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NASA Administrator Remembers Mercury Astronaut Scott Carpenter

The following is a statement from NASA Administrator Charles Bolden on the passing of original Mercury astronaut Malcom Scott Carpenter from complications following a stroke. Carpenter, who was the second American to orbit the Earth in 1962, was 88.

“Today, the world mourns the passing of Scott Carpenter. As one of the original Mercury 7 astronauts, he was in the first vanguard of our space program — the pioneers who set the tone for our nation’s pioneering efforts beyond Earth and accomplished so much for our nation.
“Scott served his nation first in the U.S. Navy, and he later pioneered underwater missions that also helped us learn about operating in space. When he became the second American to orbit the Earth, he completed his mission despite challenging circumstances. We knew then that not only did America have what it took technologically, but our entire astronaut corps would be able to face the challenges ahead that would lead us to the moon and living and working in space.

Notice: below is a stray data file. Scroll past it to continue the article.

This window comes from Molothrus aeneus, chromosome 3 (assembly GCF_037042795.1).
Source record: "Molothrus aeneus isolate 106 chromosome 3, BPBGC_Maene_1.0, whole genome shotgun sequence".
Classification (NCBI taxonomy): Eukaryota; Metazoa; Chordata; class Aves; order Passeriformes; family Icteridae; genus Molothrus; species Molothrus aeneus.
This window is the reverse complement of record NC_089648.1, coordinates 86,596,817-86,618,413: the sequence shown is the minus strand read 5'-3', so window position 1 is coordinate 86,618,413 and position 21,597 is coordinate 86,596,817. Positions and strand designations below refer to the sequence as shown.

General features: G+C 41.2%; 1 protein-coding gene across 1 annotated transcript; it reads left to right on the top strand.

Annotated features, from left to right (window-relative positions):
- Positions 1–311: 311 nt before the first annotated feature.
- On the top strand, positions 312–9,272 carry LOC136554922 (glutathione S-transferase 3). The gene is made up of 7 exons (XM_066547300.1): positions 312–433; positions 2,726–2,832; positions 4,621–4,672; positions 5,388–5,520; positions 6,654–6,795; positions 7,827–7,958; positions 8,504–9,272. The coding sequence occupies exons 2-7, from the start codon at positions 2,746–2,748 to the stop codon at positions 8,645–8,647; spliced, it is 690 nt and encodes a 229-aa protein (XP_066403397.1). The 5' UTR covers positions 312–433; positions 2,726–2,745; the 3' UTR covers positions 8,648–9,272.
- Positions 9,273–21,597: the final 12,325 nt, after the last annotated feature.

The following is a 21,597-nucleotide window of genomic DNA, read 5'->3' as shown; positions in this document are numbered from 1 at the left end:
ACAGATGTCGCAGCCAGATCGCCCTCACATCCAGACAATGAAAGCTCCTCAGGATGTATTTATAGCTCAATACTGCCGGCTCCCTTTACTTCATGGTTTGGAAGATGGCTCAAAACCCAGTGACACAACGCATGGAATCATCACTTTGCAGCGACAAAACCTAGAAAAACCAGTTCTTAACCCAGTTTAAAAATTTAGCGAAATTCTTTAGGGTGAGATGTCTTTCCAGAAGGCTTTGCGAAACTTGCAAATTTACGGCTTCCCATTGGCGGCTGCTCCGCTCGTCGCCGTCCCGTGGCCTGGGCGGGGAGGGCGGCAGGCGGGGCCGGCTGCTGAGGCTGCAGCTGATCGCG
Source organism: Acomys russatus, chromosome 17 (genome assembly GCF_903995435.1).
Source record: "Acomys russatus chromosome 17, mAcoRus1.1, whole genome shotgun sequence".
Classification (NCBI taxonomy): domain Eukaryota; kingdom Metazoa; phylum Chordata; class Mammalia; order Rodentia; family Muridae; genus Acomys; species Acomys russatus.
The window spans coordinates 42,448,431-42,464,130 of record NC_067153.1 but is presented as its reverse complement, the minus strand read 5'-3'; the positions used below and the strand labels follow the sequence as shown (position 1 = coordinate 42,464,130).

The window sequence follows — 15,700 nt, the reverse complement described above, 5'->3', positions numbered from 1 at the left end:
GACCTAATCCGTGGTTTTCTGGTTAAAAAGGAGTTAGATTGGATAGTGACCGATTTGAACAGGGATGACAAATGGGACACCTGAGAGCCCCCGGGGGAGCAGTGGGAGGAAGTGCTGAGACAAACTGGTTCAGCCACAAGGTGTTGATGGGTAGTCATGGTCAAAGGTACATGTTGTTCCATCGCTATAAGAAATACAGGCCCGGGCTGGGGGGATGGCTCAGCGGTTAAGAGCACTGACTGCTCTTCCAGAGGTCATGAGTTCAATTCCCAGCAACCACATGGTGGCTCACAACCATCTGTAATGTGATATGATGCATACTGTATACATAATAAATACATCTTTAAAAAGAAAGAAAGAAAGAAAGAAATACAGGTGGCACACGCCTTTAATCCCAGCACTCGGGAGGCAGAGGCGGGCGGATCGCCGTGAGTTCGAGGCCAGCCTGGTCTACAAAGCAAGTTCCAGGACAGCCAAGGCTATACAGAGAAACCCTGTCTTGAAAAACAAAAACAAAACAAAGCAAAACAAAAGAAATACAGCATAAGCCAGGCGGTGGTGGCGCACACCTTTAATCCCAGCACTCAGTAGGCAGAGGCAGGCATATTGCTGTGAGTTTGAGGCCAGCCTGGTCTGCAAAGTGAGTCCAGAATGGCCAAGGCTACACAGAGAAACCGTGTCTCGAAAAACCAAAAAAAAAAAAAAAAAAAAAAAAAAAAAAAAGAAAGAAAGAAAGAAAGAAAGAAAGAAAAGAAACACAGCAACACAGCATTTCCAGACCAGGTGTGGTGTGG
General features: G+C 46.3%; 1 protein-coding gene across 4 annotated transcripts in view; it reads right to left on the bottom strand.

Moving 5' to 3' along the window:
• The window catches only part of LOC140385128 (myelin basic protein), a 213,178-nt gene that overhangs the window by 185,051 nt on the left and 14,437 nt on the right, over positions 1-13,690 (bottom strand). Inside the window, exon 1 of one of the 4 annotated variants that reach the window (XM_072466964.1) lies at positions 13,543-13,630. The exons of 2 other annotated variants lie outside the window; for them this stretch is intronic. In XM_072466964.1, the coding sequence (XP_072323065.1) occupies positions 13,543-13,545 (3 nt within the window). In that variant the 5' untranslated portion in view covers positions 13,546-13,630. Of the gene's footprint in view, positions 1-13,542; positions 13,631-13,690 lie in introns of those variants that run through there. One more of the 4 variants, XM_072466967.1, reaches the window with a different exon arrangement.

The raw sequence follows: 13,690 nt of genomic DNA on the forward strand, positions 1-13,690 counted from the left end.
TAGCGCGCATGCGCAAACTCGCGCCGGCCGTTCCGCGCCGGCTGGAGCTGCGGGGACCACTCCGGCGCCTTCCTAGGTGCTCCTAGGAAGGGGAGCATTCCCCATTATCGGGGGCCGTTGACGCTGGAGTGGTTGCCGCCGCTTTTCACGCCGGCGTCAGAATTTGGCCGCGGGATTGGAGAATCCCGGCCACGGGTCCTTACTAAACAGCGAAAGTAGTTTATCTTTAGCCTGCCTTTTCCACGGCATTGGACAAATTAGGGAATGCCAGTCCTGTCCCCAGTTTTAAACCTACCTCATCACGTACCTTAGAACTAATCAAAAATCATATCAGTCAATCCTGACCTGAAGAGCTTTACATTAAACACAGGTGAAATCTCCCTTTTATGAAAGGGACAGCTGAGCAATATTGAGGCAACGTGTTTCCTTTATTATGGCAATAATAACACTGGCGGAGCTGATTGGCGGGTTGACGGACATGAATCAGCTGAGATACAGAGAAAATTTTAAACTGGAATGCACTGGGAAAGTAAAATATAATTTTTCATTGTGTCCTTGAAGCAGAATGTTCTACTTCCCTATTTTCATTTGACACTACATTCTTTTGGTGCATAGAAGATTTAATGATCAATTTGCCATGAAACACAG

“After his spaceflights, Scott helped design the Apollo Lunar Landing Module and was active in underwater training of astronauts for spacewalks. His accomplishments truly helped our nation progress in space from the earliest days to the world leadership we enjoy today. We will miss his passion, his talent and his lifelong commitment to exploration.”

Carpenter’s official NASA biography and additional information is available online at:

David Weaver/Bob Jacobs
Headquarters, Washington